judi

At the Noodle Bar: Developing Speed in Grieg’s Puck

This is the first in a new series I’m calling “At the Noodle Bar”, where I take a question or a problem and noodle with it at the piano. Here is a question that reached me from Dean from Perth, Western Australia. Dean writes:

Q. “I have been having tremendous fun discovering the endless repertoire of classical piano (rather than doing things to pass grades), I came across a piece which I am finding challenging to get up to speed. I was browsing through your website and came across your two blog entries on double notes, and wondered how you might recommend practicing this.

Specifically, it’s the double notes that are found embedded adjacent to some single-note quavers, first occurrence in bar 3 of Grieg’s Op 71 no 3 (“Puck“) in the right hand. This kind of pattern repeats its self several times throughout the rest of the piece. Playing this at half tempo is fine, but as soon as I try to speed things up a little bit, I find that I can no longer play the thirds precisely at the same time, making the whole thing sound sloppy. I have tried practising this slowly and staccato, with limited success. Have no idea how one might get this up to the 176 minim per minute!?

Listening to various different performances online, it appears to be at least humanly possible to get it fast and crisp, but have absolutely no idea how one might go about practicising this, and if a staccato approach is even productive?

This performance appears to be up to the tempo of Grieg’s intentions.”

A. Thanks so much for this excellent question, Dean. It raises some interesting points. There is no getting away from the fact that slow practice in a fast, intricate passage like this has only limited value – we will never learn to run just by doing a lot of walking! Over-stressing slow practice here would be counterproductive, since we need to develop the reflexes to play this note pattern at speed and at the required dynamic level fairly early on in the learning process. Some staccato practice at a slower tempo, using the finger tips, is not without value but the main requirement for success here is mobility.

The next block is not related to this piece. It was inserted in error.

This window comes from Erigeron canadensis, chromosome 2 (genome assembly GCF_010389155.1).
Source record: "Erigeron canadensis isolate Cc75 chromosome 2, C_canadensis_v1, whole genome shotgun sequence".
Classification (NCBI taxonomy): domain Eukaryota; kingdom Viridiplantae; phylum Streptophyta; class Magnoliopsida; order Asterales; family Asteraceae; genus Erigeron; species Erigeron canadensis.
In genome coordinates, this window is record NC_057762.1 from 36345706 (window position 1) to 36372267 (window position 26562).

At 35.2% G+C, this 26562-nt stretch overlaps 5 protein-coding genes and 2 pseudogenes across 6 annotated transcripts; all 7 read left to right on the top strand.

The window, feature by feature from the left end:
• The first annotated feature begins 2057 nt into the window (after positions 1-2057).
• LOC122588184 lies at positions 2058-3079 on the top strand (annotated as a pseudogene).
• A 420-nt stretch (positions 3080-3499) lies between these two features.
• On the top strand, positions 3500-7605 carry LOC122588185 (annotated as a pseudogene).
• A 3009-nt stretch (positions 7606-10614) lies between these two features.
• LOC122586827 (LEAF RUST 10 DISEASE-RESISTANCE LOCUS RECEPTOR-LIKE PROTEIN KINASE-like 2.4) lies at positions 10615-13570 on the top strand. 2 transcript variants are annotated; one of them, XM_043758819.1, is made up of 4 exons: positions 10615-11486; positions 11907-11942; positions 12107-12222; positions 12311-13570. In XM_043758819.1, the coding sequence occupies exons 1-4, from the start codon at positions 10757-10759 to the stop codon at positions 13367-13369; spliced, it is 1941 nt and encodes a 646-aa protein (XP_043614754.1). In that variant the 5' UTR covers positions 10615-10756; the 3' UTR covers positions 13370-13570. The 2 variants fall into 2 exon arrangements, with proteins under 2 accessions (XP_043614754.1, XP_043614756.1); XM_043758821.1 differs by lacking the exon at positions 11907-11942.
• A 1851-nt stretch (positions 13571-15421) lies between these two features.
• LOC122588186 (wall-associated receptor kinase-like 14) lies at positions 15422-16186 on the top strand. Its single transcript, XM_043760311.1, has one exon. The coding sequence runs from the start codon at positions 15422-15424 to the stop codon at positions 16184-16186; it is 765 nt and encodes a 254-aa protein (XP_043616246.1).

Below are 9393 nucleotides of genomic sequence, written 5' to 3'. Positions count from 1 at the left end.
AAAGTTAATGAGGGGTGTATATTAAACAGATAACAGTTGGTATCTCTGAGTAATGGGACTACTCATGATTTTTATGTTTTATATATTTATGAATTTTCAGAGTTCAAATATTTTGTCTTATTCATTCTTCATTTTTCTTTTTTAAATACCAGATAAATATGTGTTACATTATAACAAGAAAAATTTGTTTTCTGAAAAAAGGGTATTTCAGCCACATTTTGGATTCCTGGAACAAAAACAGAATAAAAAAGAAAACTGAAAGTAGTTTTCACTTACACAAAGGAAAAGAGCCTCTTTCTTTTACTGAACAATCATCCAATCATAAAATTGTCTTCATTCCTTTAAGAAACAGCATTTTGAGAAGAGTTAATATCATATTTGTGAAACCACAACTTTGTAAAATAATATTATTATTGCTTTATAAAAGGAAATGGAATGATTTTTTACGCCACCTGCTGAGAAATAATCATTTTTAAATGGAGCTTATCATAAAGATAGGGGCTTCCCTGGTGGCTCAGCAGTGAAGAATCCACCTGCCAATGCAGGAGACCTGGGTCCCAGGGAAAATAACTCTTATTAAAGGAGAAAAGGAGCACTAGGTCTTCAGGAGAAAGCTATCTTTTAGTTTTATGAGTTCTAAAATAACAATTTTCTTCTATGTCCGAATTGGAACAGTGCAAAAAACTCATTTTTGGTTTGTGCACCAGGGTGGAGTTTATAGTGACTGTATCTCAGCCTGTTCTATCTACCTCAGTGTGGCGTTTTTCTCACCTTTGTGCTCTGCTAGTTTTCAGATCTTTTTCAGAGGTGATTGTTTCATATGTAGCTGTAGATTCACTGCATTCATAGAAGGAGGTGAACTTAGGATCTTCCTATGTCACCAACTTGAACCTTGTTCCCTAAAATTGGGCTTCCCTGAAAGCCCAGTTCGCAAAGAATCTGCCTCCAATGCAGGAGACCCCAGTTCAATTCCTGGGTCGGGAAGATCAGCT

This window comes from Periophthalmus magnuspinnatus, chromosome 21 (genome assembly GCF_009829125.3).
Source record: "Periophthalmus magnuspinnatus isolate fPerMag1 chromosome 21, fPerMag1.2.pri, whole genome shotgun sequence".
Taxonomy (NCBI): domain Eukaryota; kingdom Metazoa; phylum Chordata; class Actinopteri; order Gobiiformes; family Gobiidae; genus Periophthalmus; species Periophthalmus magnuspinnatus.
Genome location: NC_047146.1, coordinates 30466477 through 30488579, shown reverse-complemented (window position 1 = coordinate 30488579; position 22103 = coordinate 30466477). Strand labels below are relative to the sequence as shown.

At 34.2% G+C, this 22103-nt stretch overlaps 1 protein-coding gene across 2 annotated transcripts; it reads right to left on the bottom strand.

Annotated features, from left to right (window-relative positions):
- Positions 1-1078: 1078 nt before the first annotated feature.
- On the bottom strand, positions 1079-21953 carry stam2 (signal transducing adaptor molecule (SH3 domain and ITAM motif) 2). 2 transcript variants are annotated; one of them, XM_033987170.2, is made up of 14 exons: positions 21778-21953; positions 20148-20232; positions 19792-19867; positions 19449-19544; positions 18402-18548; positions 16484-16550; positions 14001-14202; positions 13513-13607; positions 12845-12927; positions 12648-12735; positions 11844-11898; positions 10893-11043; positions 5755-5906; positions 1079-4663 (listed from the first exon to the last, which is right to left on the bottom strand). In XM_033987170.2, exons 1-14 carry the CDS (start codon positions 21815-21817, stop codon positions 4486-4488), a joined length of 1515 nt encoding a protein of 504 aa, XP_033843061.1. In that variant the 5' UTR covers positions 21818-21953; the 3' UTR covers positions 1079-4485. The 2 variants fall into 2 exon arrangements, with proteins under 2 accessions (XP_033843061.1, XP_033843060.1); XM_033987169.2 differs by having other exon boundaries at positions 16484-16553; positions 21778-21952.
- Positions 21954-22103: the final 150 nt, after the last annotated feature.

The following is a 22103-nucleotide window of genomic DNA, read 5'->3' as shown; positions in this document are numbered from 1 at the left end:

The problem with passages in a five-finger position like this is that it is easy to keep the hand in place and try to manage everything with the fingers. The extra pinky note on the top and the soft dynamic level compound the difficulty.

I’ve put together a quick video addressing your question, it is by no means comprehensive nor my last word on the subject but just what came from the top of my head when I switched on the camera. I hope it enables you to get closer to a solution.

For a link to the score, click here

If you have a piano-related question for me here or through Pianist Magazine, please contact me via this site. I can’t guarantee to answer every question, but I’ll do my best.

judi

At the Noodle Bar: Practice Tips for a Chord Stream

I have just featured the hauntingly beautiful B minor Intermezzo of Brahms (from the op 119 set) in a series of video demonstrations for Trinity College London on their new piano syllabus. This work appears in the Grade 8 list and will pose some challenges to the candidates who choose to master it, mostly to do with finding the right sound.

It’s the change of texture in the second section in D major that I am interested in today (at the end of the first system after the double bar). I am struck by how Brahms lays out the RH chords by first presenting the middle notes, tying them over and then adding the outer notes. Apart from supplying rhythmic flow this way of breaking the chords encourages us not to voice too brightly to the top but to find a chocolatey warmth and richness for our sound from the middle notes.

Staggering the chord layout is of course a great way to practise any chord stream. Practising chords from the inside out and from the outside in helps us achieve superlative tonal and technical control. I have been doing this for years and my students find it works wonders for them. I have chosen just one short example to take to the noodle bar today, a tricky LH chord stream from the Ravel Sonatine (bars 54 and 55).

Online Academy’s Study Edition

I have published a study edition of Ravel’s Sonatine, available through the Online Academy. It features video clips demonstrating various features of the work, together with footnotes, video walkthroughs and score examples with exercises. I hope you will it a valuable resource as you practise this piece.

For details, follow this link

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